Say office closures show lack of respect
© Derek Montague
Happy Valley-Goose Bay veterans Craig Harvey (left), Ken Mesher and Max Peddle are concerned about the state of veterans affairs in Canada.
The closure of eight Veterans affairs offices across the country by the federal government has sparked a national discussion about how we treat the men and women who served Canada in uniform.
Fuel was added to the fire when CBC News captured Veterans Affairs Minister Julian Fantino’s contentious meeting with a group of veterans in Ottawa on camera.
Veterans in Happy Valley-Goose Bay have been paying close attention to Fantino and news of the office closures. With the office in Corner Brook closed as of Jan. 31, some Labradorian veterans are concerned about being further removed from important services.
“Before, we were fairly comfortable with the office in Corner Brook, but now we have to go to St John’s,” says veteran Max Peddle, who served three tours with NATO in Europe, and one United Nations tour in the Middle East.
“I think we need to get a message to Ottawa, and to the Prime Minister’s Office, that we still, as veterans, defended two square feet we stand on. But the people who defend us is not there; you have the wrong people in the office.”
Vets are skeptical
Like many other veterans across the country, Peddle is skeptical about whether or not Service Canada can provide the same level of service to veterans that the Veterans Affairs offices did.
In Labrador, where there is no Veterans Affairs office, it’s difficult enough already for a veteran to find out where to turn for help, according to Peddle.
“It’s the policy being implemented by the government that’s the problem,” says Peddle. “And that’s kind of sad when you listen to a veteran along the coast of Labrador or whatever, trying to get out to Veterans Affairs.”
“I’ve never seen a veteran yet that wanted a million dollars. They just needed help.”
Craig Harvey, a Canadian Forces veteran who served a tour in Bosnia, is worried that the office closures will just be the beginning of more cuts to veteran funding.
“The closures themselves is an insult to the veterans who served this country from every war to present-day Afghanistan,” says Harvey. “And unfortunately, this is only the tip of the iceberg for more closures coming.”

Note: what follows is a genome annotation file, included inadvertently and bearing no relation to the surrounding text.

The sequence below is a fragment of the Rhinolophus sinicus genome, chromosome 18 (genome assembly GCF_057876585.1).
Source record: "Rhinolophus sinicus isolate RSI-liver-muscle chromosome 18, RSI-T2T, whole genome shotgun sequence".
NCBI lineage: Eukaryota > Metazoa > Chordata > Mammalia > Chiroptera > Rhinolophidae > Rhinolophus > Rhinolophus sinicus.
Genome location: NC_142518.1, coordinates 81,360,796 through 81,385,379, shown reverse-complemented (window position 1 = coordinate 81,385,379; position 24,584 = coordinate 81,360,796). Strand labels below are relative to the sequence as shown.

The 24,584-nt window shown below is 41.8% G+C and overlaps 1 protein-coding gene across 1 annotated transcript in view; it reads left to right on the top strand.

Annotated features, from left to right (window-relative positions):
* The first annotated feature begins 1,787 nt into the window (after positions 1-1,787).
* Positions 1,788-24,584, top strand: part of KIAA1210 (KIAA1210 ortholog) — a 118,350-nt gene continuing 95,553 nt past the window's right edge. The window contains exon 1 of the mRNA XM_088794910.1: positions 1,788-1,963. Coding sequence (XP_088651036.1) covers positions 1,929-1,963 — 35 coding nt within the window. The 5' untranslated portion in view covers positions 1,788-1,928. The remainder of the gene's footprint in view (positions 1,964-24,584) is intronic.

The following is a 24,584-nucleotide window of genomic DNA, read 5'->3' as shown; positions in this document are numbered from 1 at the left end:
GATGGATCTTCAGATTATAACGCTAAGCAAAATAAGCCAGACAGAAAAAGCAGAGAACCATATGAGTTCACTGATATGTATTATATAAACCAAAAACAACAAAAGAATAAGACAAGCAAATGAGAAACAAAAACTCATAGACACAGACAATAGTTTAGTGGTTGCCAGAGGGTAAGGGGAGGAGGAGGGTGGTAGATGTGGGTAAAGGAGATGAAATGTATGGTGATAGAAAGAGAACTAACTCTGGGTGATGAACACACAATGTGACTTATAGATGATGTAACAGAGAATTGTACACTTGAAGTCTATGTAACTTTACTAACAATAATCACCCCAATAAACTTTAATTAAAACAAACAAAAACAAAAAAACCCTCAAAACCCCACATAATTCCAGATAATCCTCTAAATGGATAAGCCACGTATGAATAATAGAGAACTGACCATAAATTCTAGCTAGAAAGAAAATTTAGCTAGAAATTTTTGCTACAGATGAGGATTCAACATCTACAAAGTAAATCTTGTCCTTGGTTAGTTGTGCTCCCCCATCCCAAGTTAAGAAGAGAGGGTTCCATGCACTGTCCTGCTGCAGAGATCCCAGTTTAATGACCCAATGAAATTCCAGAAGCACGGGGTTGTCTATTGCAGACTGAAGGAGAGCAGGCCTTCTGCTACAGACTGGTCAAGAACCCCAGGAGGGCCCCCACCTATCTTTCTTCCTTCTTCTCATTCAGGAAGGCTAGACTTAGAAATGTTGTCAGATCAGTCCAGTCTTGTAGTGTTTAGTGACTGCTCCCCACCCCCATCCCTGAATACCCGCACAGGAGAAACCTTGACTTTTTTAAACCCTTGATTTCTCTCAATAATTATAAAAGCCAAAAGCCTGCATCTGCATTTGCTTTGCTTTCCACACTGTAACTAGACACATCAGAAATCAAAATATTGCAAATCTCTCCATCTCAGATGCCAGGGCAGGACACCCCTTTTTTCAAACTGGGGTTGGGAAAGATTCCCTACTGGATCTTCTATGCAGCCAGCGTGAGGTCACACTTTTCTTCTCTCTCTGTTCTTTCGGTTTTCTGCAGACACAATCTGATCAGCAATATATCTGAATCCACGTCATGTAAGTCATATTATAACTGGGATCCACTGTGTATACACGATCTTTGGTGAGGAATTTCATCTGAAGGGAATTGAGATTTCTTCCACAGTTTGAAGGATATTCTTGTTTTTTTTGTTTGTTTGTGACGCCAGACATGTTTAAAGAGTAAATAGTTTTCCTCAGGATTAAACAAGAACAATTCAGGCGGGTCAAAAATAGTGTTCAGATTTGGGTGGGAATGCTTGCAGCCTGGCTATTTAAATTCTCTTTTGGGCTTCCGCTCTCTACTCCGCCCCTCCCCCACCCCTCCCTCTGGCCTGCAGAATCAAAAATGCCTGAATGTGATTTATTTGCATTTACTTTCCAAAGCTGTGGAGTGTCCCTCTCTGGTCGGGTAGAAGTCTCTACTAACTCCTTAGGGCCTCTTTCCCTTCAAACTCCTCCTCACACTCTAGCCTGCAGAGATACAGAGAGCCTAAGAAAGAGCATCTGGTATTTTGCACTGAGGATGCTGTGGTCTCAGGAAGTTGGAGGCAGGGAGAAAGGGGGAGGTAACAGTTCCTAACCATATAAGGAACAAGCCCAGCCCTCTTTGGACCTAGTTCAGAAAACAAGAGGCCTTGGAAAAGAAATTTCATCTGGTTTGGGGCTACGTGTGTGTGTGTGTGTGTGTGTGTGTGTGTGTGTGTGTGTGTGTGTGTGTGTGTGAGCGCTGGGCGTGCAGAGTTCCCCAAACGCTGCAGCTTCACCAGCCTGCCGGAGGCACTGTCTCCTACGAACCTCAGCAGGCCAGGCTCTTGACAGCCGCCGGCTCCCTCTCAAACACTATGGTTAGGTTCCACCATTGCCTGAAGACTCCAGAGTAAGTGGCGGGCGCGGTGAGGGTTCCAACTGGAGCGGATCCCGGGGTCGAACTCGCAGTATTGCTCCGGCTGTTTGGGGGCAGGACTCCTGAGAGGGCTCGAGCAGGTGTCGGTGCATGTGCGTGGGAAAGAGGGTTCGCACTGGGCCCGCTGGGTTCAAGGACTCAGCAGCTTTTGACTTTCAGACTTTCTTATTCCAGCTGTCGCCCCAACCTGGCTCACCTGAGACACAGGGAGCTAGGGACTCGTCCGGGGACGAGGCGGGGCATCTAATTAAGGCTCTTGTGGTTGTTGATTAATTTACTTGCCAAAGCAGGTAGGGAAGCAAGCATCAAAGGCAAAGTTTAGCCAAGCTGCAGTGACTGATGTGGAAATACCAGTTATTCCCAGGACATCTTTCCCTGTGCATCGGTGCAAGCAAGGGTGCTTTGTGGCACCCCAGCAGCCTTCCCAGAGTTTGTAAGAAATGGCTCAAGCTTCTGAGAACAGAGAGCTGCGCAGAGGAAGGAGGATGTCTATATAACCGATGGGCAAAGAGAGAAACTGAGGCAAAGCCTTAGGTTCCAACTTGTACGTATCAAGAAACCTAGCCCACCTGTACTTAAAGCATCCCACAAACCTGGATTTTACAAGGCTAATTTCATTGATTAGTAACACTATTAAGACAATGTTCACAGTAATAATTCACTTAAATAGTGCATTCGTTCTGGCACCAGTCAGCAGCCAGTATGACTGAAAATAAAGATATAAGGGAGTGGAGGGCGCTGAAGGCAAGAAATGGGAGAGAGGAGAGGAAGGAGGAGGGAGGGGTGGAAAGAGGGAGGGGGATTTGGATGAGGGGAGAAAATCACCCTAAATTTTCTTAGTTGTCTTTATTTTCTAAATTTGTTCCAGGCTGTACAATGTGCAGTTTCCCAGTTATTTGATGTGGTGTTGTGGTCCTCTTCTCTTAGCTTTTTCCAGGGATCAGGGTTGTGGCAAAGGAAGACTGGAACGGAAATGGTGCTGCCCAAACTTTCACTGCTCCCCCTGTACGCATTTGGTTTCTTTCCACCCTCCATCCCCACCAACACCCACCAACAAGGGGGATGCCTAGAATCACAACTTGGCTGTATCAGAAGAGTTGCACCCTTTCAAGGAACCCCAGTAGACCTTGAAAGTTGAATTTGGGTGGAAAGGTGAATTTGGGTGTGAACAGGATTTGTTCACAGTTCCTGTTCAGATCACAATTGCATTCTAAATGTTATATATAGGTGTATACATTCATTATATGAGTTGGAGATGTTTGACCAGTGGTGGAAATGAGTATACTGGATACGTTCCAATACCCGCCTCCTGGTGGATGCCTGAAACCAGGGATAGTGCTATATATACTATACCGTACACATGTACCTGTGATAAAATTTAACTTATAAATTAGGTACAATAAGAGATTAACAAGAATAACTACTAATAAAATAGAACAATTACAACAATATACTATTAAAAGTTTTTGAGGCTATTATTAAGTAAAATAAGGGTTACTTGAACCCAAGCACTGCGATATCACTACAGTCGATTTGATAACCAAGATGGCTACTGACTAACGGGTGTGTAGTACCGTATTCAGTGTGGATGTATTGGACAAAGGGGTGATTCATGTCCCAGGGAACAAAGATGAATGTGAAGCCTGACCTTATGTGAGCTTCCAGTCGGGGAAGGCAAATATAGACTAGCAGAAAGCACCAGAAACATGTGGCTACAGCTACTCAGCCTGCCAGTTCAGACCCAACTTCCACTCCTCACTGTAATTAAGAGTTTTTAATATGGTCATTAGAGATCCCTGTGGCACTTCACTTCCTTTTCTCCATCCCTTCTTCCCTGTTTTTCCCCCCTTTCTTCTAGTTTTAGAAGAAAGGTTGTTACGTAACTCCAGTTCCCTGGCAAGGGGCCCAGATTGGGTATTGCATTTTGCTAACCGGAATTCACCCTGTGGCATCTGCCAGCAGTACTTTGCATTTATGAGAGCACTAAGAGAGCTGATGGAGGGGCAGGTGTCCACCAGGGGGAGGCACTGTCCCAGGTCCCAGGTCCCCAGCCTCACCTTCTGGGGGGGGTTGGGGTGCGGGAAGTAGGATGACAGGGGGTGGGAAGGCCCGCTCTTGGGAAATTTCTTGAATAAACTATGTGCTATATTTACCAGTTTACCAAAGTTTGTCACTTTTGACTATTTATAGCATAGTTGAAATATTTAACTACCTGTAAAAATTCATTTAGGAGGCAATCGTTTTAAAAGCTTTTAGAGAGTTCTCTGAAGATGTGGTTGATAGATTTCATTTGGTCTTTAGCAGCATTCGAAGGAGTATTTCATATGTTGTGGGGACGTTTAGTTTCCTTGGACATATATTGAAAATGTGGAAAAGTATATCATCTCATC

“I think the government of Canada (is saving money) on the backs of the men and women who serves their country, including the RCMP.”
Both Peddle and Harvey agree that those appointed to help veterans with their issues need to have vast knowledge of what it’s like to be in uniform. Harvey believes that there’s too many “political appointees” running the show.
“They have no idea what the military is about, or the RCMP,” says Harvey.
“There needs to be change within the organization and within the Government of Canada to recognize the fact that the men and women who put on the uniform to serve our country demand, and expect, that the country will stand behind them.”
One of the most important, and complex, issues facing veterans when they return from combat is post-traumatic stress and mental health issues. Peddle and Harvey say that many veterans still don’t know where to go for help when dealing with their trauma.
“I’ve seen it as a young kid, World War 1, World War 2, the guys coming back; they were just left alone. We thought we’d improved the organizations…” says Peddle.
“In fact, right now, I’m dealing with a case right here in Labrador.
“I’ve been notified that (there’s) a possibility of a suicide. That’s pretty serious, because the veteran has likely given up hope. And I’m trying to encourage him.”
Peddle has personal experience dealing with such trauma. While on his United Nations tour in the Middle East in the late 1980s, he was, briefly, held hostage by the Syrian militia at gunpoint.